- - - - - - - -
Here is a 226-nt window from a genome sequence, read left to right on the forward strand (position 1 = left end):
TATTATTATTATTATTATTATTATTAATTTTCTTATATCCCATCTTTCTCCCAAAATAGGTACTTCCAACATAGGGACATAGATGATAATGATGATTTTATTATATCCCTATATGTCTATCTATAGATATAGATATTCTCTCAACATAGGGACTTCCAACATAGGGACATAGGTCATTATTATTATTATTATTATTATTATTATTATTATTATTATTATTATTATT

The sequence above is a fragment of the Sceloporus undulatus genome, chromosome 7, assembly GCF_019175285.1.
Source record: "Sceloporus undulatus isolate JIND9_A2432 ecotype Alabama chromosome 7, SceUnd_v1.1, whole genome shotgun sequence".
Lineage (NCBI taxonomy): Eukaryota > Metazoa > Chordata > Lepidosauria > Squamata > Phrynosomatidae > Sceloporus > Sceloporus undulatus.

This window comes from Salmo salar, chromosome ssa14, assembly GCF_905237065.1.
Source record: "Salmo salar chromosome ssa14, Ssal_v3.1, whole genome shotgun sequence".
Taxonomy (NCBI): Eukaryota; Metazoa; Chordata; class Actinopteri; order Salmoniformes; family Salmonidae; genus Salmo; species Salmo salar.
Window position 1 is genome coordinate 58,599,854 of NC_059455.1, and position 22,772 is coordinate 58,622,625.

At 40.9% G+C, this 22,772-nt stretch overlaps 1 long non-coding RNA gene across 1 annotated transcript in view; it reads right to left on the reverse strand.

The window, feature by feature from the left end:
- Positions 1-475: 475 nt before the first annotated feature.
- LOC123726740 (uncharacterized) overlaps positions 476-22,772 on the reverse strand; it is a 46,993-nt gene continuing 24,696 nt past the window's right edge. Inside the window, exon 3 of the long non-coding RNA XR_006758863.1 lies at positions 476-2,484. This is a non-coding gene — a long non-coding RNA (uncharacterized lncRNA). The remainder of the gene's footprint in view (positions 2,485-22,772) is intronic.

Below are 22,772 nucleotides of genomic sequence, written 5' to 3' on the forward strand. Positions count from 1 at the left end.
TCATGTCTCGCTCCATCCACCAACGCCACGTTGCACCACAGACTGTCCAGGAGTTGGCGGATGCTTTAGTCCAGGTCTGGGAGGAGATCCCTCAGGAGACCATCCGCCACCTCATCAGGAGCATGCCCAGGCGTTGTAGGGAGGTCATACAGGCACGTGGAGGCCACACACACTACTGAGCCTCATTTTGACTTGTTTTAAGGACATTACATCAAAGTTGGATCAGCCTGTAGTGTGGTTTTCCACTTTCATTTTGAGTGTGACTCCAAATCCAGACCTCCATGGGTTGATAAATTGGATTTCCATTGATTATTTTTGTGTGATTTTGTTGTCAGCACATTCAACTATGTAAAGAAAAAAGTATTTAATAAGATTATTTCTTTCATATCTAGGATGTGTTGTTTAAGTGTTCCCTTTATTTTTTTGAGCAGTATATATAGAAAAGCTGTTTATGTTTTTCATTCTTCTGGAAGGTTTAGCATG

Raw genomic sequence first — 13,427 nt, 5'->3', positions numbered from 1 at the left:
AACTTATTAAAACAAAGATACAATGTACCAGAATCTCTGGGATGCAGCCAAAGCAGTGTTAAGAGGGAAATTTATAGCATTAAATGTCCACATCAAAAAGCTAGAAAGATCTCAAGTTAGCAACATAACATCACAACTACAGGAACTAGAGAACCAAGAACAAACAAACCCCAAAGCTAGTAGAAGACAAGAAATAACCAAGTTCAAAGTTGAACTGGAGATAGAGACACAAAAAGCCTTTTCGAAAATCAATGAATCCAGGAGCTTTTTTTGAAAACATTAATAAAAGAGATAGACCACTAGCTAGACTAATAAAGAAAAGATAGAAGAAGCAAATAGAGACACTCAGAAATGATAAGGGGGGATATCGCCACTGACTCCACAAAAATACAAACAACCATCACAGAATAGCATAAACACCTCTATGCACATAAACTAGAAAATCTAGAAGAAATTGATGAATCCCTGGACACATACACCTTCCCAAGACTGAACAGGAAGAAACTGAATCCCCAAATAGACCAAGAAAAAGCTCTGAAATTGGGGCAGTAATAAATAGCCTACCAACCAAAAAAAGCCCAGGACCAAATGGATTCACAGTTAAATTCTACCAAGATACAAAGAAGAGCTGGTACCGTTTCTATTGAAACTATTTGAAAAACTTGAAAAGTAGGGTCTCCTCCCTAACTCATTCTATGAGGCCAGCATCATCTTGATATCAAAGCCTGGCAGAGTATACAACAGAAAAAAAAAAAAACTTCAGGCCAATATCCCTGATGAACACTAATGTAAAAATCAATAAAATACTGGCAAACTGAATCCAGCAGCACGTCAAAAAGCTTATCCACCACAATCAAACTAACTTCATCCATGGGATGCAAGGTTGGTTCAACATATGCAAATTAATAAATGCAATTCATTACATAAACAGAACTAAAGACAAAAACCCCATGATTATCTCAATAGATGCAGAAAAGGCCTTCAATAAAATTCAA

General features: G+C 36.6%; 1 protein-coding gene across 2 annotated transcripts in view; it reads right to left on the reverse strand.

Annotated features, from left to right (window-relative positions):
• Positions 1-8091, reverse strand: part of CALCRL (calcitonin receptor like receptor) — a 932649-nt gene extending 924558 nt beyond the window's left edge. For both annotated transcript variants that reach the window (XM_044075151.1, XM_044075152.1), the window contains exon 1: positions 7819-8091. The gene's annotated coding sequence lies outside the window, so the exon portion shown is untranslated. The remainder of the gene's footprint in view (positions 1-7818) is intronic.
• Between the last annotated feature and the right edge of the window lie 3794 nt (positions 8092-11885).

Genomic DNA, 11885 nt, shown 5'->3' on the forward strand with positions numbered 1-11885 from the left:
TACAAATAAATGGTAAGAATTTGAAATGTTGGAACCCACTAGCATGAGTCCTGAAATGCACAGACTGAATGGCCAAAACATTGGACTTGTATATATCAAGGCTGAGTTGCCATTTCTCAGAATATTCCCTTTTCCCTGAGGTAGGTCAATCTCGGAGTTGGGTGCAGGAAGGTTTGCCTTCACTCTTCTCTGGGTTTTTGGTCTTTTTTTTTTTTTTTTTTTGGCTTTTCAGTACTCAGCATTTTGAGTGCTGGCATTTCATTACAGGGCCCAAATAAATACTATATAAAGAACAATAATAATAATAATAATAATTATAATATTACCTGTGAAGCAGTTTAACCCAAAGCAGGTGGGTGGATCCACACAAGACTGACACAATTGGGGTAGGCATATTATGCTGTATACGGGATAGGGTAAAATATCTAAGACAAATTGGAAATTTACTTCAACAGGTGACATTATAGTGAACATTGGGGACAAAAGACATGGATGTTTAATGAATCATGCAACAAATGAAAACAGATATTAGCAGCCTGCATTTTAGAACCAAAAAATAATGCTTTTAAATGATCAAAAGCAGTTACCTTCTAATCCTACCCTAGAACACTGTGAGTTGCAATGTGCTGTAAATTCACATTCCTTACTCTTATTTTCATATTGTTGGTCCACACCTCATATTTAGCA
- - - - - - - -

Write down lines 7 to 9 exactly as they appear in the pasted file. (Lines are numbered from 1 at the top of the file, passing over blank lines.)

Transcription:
Source record: "Salmo salar chromosome ssa14, Ssal_v3.1, whole genome shotgun sequence".
Taxonomy (NCBI): Eukaryota; Metazoa; Chordata; class Actinopteri; order Salmoniformes; family Salmonidae; genus Salmo; species Salmo salar.
Window position 1 is genome coordinate 58,599,854 of NC_059455.1, and position 22,772 is coordinate 58,622,625.